Travis Wear, who finished with a career-high 22 points, added a jumper with 12 seconds remaining to close out the Bruins’ first win over a top-10 nonconference opponent since 2007.
Phil Pressey missed a 3-pointer with 5 seconds to go before Laurence Bowers grabbed the rebound and missed a 3-pointer in front of the Tigers’ bench as time expired.
Muhammad tied his career high with 27 points, David Wear scored 16, Jordan Adams had 12 and Larry Drew II added 12 assists for the Bruins (10-3). They came in 0-2 against ranked opponents this season after losing to Georgetown and San Diego State.
Pressey finished with 19 points and a career-high 19 of Missouri’s 21 assists, including all 12 of his team’s in the first half. Keion Bell and Bowers had 17 points each, Earnest Ross added 16 and Jabari Brown had 14 for the Tigers (10-2). They were playing their first true road game of the season but had a vocal group of fans on hand at Pauley Pavilion.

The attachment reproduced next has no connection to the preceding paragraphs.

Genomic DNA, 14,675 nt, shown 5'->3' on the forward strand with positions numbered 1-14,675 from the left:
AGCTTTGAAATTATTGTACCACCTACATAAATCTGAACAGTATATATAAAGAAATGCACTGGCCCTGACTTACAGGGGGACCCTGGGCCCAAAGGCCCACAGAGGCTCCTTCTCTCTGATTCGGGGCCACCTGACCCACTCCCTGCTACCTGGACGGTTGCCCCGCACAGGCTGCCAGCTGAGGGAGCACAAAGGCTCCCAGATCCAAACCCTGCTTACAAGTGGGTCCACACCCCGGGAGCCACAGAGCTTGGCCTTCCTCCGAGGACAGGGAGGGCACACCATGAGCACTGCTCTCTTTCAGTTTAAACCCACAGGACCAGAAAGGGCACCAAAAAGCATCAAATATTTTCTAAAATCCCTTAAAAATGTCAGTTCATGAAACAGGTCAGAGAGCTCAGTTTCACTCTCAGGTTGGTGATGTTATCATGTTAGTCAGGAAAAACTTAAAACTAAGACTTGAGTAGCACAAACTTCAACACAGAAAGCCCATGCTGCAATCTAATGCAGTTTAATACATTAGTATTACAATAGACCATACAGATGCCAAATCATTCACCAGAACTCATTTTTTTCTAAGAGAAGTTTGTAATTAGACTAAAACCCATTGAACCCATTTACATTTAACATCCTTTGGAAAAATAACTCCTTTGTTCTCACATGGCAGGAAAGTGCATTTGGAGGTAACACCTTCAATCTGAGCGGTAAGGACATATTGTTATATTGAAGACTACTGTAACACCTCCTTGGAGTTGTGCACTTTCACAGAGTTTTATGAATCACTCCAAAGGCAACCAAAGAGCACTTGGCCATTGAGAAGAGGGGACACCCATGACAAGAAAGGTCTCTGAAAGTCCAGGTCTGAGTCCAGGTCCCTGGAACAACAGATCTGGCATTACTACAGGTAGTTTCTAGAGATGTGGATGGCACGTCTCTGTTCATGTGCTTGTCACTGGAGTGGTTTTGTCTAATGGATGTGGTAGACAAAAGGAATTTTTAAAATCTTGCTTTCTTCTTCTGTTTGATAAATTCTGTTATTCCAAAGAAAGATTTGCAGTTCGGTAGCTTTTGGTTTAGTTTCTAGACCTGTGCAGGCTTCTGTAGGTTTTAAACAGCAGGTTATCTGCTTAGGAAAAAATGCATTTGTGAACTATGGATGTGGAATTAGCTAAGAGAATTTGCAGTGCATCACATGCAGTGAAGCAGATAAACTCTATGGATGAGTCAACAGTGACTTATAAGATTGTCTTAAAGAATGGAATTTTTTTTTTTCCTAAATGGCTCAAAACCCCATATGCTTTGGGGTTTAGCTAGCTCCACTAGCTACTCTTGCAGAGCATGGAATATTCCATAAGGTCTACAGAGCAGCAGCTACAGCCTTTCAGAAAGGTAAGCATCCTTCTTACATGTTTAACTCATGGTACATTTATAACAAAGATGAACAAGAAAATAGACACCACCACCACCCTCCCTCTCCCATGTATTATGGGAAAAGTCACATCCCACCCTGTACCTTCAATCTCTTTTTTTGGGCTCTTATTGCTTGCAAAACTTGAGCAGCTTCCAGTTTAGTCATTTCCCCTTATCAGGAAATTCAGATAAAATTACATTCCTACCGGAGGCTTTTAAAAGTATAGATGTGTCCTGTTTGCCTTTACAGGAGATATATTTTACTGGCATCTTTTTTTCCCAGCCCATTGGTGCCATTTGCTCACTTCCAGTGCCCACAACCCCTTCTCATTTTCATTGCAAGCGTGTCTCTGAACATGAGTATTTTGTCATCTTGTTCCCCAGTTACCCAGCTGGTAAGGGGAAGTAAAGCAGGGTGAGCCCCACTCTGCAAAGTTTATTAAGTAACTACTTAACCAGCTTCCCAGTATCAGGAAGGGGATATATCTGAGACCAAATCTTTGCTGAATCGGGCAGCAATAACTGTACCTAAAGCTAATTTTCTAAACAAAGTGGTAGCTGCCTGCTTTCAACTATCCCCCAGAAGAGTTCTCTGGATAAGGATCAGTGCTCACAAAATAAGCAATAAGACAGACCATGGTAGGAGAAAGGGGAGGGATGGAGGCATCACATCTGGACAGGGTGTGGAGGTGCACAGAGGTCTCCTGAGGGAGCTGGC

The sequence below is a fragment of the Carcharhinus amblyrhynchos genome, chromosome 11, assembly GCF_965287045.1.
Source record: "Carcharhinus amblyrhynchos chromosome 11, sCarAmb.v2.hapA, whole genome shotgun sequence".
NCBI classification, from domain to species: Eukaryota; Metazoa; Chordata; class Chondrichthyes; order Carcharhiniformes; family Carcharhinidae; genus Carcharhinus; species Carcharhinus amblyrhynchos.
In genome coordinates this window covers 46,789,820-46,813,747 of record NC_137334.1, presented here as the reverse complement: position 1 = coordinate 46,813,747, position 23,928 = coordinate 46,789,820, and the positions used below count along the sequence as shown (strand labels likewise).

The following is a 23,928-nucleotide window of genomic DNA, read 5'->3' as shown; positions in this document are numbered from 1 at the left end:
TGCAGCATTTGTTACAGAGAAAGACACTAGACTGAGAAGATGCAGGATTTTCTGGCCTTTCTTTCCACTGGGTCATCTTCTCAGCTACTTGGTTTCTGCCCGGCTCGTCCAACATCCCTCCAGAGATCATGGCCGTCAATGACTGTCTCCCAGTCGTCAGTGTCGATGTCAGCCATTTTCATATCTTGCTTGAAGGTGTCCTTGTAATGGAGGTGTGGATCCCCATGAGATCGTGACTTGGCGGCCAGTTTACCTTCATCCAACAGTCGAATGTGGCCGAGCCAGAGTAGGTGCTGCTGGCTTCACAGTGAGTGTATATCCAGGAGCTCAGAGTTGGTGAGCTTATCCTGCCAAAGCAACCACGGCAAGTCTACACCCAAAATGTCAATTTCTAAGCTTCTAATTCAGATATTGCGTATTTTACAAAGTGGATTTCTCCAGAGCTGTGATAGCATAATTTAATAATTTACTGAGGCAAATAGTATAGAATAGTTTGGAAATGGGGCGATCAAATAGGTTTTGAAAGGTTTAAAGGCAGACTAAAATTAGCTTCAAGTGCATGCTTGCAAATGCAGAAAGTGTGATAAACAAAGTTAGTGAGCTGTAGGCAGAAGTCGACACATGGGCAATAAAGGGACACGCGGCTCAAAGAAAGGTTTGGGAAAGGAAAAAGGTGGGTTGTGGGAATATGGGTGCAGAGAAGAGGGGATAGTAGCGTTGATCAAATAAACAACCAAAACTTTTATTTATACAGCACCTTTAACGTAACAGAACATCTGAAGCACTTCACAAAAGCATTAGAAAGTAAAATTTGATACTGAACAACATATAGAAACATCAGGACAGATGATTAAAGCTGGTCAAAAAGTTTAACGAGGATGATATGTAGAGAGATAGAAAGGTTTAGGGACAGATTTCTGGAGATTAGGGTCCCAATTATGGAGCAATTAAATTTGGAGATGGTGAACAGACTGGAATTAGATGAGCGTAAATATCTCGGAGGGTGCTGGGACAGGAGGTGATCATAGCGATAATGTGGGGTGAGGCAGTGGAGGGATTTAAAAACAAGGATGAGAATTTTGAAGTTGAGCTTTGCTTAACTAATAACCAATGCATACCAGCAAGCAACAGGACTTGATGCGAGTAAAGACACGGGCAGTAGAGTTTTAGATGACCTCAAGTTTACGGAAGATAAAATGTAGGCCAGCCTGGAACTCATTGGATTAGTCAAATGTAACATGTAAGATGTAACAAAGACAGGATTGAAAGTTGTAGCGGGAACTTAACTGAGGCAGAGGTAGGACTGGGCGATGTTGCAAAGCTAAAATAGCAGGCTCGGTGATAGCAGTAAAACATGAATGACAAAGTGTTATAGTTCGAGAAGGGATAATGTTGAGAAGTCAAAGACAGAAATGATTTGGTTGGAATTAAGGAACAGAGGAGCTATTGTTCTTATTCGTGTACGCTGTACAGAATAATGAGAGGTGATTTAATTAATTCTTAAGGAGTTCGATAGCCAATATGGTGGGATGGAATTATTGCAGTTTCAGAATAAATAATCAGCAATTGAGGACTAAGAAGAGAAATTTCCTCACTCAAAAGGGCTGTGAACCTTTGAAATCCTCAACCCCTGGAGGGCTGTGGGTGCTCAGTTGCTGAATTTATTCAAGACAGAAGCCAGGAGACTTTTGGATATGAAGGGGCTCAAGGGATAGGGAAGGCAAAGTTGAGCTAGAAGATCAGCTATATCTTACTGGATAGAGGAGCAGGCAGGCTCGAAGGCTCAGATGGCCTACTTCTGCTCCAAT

The Tigers made a season-high 12 3-pointers, including four by Brown. As the nation’s top rebounding team, they controlled the boards, 50-36.
Adams’ layup tied the game at 88 with 11 seconds to go in regulation. The Bruins were forced to foul, and Adams grabbed Pressey and flung him to the ground with 4 seconds left. Pressey lay briefly before getting up.
After a timeout, Brown’s jumper missed and Travis Wear came up with a block when Bell went for the offensive rebound as regulation expired.
The team’s traded runs in the second half, with the Bruins ending on an 11-2 spurt to force overtime. Missouri preceded that burst with 12 straight points of its own to turn a three-point deficit into an 86-77 lead, its largest since midway through the opening half. Pressey scored the first five, Bell stole the ball and dunked on the fast break, and Bowers capped it with a three-point play.
Tied 47-all at the break, the Bruins opened the second half on a 16-7 run to go up 63-54. Missouri fought back from the perimeter, hitting four 3-pointers to close to 77-74.
The Bruins’ hadn’t beaten such a highly ranked nonconference opponent since Nov. 20, 2007, when they defeated No. 10 Michigan State.
The game was another thrilling chapter in the teams’ history. The Bruins beat the Tigers 75-74 in the second round of the 1995 NCAA tournament when Tyus Edney banked in the winning shot at the buzzer after a full-court dash with 4.8 seconds to play. UCLA went on to win its record 11th national championship. Edney is now the school’s director of basketball operations.
— Associated Press —